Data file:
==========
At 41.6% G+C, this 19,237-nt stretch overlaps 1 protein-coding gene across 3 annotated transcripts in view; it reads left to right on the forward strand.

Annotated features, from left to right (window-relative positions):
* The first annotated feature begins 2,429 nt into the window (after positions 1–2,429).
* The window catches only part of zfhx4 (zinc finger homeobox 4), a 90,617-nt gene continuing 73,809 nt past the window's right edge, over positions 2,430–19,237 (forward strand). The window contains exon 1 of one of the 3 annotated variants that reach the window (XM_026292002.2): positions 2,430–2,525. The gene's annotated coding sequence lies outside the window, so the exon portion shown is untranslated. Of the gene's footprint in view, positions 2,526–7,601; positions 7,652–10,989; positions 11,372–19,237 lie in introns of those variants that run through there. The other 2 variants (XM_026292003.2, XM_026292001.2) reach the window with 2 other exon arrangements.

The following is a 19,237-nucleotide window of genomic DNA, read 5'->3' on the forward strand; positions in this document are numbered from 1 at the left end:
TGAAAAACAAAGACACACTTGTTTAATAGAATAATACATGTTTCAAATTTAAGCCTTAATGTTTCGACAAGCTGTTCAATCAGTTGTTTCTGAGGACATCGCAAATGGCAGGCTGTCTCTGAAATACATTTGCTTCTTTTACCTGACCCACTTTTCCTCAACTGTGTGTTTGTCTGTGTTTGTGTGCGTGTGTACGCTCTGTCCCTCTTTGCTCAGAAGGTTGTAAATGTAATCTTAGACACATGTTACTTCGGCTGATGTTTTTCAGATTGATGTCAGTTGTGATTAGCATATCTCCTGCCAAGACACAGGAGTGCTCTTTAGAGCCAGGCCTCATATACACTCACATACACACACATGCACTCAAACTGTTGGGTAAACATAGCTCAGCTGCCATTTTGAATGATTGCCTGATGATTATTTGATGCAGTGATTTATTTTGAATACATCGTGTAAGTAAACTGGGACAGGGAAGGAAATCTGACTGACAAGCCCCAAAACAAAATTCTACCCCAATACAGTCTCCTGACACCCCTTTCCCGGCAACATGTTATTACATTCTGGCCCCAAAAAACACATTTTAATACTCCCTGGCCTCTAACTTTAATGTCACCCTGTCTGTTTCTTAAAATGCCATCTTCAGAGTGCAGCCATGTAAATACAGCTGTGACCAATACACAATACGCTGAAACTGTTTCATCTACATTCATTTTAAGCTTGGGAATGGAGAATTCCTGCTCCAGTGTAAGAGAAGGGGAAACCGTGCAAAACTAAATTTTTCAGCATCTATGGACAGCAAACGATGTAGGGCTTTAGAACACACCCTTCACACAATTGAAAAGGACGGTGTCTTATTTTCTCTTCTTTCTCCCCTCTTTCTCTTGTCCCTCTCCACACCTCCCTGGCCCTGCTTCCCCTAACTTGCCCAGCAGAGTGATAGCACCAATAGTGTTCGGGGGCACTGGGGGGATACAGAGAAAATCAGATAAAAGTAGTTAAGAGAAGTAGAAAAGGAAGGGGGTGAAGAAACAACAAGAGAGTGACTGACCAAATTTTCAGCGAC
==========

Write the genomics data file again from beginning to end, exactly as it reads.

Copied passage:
At 41.6% G+C, this 19,237-nt stretch overlaps 1 protein-coding gene across 3 annotated transcripts in view; it reads left to right on the forward strand.

Annotated features, from left to right (window-relative positions):
* The first annotated feature begins 2,429 nt into the window (after positions 1–2,429).
* The window catches only part of zfhx4 (zinc finger homeobox 4), a 90,617-nt gene continuing 73,809 nt past the window's right edge, over positions 2,430–19,237 (forward strand). The window contains exon 1 of one of the 3 annotated variants that reach the window (XM_026292002.2): positions 2,430–2,525. The gene's annotated coding sequence lies outside the window, so the exon portion shown is untranslated. Of the gene's footprint in view, positions 2,526–7,601; positions 7,652–10,989; positions 11,372–19,237 lie in introns of those variants that run through there. The other 2 variants (XM_026292003.2, XM_026292001.2) reach the window with 2 other exon arrangements.

The following is a 19,237-nucleotide window of genomic DNA, read 5'->3' on the forward strand; positions in this document are numbered from 1 at the left end:
TGAAAAACAAAGACACACTTGTTTAATAGAATAATACATGTTTCAAATTTAAGCCTTAATGTTTCGACAAGCTGTTCAATCAGTTGTTTCTGAGGACATCGCAAATGGCAGGCTGTCTCTGAAATACATTTGCTTCTTTTACCTGACCCACTTTTCCTCAACTGTGTGTTTGTCTGTGTTTGTGTGCGTGTGTACGCTCTGTCCCTCTTTGCTCAGAAGGTTGTAAATGTAATCTTAGACACATGTTACTTCGGCTGATGTTTTTCAGATTGATGTCAGTTGTGATTAGCATATCTCCTGCCAAGACACAGGAGTGCTCTTTAGAGCCAGGCCTCATATACACTCACATACACACACATGCACTCAAACTGTTGGGTAAACATAGCTCAGCTGCCATTTTGAATGATTGCCTGATGATTATTTGATGCAGTGATTTATTTTGAATACATCGTGTAAGTAAACTGGGACAGGGAAGGAAATCTGACTGACAAGCCCCAAAACAAAATTCTACCCCAATACAGTCTCCTGACACCCCTTTCCCGGCAACATGTTATTACATTCTGGCCCCAAAAAACACATTTTAATACTCCCTGGCCTCTAACTTTAATGTCACCCTGTCTGTTTCTTAAAATGCCATCTTCAGAGTGCAGCCATGTAAATACAGCTGTGACCAATACACAATACGCTGAAACTGTTTCATCTACATTCATTTTAAGCTTGGGAATGGAGAATTCCTGCTCCAGTGTAAGAGAAGGGGAAACCGTGCAAAACTAAATTTTTCAGCATCTATGGACAGCAAACGATGTAGGGCTTTAGAACACACCCTTCACACAATTGAAAAGGACGGTGTCTTATTTTCTCTTCTTTCTCCCCTCTTTCTCTTGTCCCTCTCCACACCTCCCTGGCCCTGCTTCCCCTAACTTGCCCAGCAGAGTGATAGCACCAATAGTGTTCGGGGGCACTGGGGGGATACAGAGAAAATCAGATAAAAGTAGTTAAGAGAAGTAGAAAAGGAAGGGGGTGAAGAAACAACAAGAGAGTGACTGACCAAATTTTCAGCGAC